The English word ‘competitive’, meaning “characterized by competition”,8 is derived from the word ‘compete’, which refers basically to a rivalry.9 The latter stems from the Latin ‘competere’.10 This is a compound word consisting of ‘com’ and ‘petere’. As we have seen already in the etymosophy of ‘communication’ does ‘com’ mean ‘together’. Now ‘petere’ carries meanings pertaining to strife in general and one with hostile intents in particular.11 Basically it can be said that in a competition one strives for something at the cost of another.12 A competitive communicator then strives in his communication to something at the cost of the other with whom he is communicating. Now since communication was found to be a sharing of obligations (also understandable as ‘debts’) can it be deduced that a competitive communicator strives for the full indebtedness of the other communicator towards himself. To be communicative fully indebt means that one is obliged to communicate to the other whatever the latter wants and to comply to whatever the latter is communicatively sharing. Now such a situation occurs when the utterances of a communicator are completely confirmed and when the utterances of the other are completely negated. In other words does a competitive communicator strive for the winning of an argument.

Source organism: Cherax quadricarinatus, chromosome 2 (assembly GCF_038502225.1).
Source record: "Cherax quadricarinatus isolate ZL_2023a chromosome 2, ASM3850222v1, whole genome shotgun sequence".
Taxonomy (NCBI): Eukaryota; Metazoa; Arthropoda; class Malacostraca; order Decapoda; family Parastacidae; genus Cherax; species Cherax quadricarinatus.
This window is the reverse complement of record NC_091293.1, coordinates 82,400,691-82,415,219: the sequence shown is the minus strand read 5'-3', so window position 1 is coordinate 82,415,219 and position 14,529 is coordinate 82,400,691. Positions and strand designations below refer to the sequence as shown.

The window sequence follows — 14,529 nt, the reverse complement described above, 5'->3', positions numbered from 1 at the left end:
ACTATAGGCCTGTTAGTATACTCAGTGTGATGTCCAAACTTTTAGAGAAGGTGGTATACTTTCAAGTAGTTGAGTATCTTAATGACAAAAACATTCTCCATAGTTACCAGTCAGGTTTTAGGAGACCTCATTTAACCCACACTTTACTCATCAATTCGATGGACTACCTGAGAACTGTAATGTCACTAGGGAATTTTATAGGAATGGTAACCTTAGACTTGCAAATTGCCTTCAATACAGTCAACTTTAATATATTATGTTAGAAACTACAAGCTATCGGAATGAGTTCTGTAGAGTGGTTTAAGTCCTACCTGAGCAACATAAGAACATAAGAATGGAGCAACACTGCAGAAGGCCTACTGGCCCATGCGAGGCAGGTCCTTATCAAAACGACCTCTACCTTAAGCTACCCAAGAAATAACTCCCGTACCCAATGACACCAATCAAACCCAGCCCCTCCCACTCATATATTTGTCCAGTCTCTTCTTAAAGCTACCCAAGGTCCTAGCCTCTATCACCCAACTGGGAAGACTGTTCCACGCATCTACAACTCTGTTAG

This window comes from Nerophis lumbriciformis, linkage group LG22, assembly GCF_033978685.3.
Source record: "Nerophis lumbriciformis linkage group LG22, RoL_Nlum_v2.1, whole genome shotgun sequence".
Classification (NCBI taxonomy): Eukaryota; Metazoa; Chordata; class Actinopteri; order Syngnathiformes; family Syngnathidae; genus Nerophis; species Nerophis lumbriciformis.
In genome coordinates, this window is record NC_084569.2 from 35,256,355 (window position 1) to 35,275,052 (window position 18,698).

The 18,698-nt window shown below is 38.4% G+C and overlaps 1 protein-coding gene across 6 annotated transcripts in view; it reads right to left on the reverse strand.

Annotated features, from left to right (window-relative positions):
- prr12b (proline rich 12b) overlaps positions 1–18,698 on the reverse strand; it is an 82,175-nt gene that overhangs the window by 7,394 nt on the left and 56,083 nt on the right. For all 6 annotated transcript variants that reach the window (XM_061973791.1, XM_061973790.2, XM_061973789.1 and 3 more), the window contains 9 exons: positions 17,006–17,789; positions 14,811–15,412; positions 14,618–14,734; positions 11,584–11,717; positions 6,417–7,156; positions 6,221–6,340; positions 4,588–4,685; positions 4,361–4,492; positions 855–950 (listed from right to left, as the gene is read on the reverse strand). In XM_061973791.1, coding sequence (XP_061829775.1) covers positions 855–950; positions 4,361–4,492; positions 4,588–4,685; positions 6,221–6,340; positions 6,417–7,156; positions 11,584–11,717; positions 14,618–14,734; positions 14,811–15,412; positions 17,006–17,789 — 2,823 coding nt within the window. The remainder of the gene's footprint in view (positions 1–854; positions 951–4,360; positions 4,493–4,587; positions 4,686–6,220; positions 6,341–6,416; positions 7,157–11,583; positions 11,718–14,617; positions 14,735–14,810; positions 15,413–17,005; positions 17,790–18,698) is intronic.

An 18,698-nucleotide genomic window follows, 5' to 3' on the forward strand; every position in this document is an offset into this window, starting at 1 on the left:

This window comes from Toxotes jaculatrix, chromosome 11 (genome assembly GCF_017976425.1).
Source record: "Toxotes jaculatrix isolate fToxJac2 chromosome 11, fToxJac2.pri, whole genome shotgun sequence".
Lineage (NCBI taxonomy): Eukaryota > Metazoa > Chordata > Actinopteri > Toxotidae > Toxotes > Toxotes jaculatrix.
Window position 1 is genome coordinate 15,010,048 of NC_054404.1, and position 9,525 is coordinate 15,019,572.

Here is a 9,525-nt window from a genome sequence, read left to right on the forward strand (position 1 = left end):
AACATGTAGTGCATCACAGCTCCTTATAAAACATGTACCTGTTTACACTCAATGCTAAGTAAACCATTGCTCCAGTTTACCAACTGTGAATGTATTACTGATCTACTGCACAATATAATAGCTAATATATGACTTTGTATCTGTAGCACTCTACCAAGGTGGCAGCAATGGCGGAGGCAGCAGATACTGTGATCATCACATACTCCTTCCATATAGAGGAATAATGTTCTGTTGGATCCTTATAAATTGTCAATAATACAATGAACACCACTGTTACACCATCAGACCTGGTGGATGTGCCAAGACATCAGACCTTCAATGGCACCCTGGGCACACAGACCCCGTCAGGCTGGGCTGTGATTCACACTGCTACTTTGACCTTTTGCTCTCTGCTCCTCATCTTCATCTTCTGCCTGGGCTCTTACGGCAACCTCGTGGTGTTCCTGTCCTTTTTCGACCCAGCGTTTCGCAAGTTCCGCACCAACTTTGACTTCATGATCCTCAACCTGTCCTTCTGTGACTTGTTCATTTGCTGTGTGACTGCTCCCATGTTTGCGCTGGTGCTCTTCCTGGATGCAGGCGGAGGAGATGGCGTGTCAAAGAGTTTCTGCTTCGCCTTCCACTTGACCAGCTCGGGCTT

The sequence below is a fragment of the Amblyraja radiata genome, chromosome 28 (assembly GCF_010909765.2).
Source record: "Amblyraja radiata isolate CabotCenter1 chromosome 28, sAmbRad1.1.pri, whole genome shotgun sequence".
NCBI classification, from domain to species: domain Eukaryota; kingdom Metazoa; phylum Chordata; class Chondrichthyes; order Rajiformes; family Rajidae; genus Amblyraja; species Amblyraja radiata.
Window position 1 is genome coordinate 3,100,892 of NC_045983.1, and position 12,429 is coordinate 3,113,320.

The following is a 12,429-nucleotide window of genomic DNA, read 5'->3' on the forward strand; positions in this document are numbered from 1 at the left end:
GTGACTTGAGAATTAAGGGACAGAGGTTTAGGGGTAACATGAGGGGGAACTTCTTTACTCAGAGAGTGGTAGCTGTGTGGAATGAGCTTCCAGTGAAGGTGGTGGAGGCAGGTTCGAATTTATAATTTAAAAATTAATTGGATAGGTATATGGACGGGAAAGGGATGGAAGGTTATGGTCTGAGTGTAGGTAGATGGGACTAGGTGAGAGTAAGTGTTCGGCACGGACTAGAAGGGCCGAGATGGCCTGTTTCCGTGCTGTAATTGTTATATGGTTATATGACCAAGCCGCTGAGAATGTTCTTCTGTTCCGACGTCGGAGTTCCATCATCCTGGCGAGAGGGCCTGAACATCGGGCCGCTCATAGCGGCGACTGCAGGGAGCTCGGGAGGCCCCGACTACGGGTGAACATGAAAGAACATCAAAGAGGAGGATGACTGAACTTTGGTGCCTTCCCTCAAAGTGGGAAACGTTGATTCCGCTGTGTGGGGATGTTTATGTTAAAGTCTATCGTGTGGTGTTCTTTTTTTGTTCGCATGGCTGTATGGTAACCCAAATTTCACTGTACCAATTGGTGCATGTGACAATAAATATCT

Now in order for one to win an argument it is necessary that another loses it. There can be no winner without a loser. And in this line of thought can the competitive communicator apply two methods in order to reach his goal. He can be a winner by making himself a winner but he can also be a winner by making the other person a loser. A winner one becomes by positing a thesis that is denied by another but which by argument must be accepted. Thus shall a competitive communicator gladly posit an argumentative well prepared thesis that is of such a confronting nature that argumentative communication is likely to follow. With his well prepared set of arguments then the competitive communicator will hope to win the argument for his thesis, posting himself as a winner and the other as a loser. If however the competitive communicator has no such a prepared thesis at hand he shall likely aim at negating another person’s thesis. In such cases he will bombard the other person’s explication with negating arguments, throwing the other into a defense. If that person then is not able to parry the attacks on his thesis then he will lose the argument, and by becoming a loser can the competitive communicator revel in having become himself a winner.